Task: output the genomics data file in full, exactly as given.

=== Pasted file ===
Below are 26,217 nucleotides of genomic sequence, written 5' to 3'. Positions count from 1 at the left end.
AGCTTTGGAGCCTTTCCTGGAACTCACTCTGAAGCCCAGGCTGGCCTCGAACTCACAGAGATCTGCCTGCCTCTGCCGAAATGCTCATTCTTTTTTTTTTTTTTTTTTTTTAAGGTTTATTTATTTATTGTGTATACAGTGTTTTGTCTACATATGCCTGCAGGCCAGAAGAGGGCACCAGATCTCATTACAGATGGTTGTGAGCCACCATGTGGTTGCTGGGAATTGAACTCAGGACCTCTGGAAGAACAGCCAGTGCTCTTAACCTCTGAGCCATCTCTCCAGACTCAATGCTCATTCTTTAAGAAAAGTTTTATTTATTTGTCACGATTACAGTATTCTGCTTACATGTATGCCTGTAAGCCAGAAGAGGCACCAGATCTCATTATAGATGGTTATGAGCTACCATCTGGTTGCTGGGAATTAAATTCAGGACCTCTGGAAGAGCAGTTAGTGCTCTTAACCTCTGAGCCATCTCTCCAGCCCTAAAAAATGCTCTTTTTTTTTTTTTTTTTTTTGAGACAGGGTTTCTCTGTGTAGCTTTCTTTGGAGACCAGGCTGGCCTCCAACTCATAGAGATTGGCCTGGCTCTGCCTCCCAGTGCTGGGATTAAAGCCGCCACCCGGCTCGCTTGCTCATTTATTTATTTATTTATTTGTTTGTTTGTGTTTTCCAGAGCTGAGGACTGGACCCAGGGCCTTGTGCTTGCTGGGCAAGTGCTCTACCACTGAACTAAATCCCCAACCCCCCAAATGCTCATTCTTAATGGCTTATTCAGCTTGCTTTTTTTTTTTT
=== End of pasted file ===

Below are 26,217 nucleotides of genomic sequence, written 5' to 3'. Positions count from 1 at the left end.
AGCTTTGGAGCCTTTCCTGGAACTCACTCTGAAGCCCAGGCTGGCCTCGAACTCACAGAGATCTGCCTGCCTCTGCCGAAATGCTCATTCTTTTTTTTTTTTTTTTTTTTTAAGGTTTATTTATTTATTGTGTATACAGTGTTTTGTCTACATATGCCTGCAGGCCAGAAGAGGGCACCAGATCTCATTACAGATGGTTGTGAGCCACCATGTGGTTGCTGGGAATTGAACTCAGGACCTCTGGAAGAACAGCCAGTGCTCTTAACCTCTGAGCCATCTCTCCAGACTCAATGCTCATTCTTTAAGAAAAGTTTTATTTATTTGTCACGATTACAGTATTCTGCTTACATGTATGCCTGTAAGCCAGAAGAGGCACCAGATCTCATTATAGATGGTTATGAGCTACCATCTGGTTGCTGGGAATTAAATTCAGGACCTCTGGAAGAGCAGTTAGTGCTCTTAACCTCTGAGCCATCTCTCCAGCCCTAAAAAATGCTCTTTTTTTTTTTTTTTTTTTTGAGACAGGGTTTCTCTGTGTAGCTTTCTTTGGAGACCAGGCTGGCCTCCAACTCATAGAGATTGGCCTGGCTCTGCCTCCCAGTGCTGGGATTAAAGCCGCCACCCGGCTCGCTTGCTCATTTATTTATTTATTTATTTGTTTGTTTGTGTTTTCCAGAGCTGAGGACTGGACCCAGGGCCTTGTGCTTGCTGGGCAAGTGCTCTACCACTGAACTAAATCCCCAACCCCCCAAATGCTCATTCTTAATGGCTTATTCAGCTTGCTTTTTTTTTTTT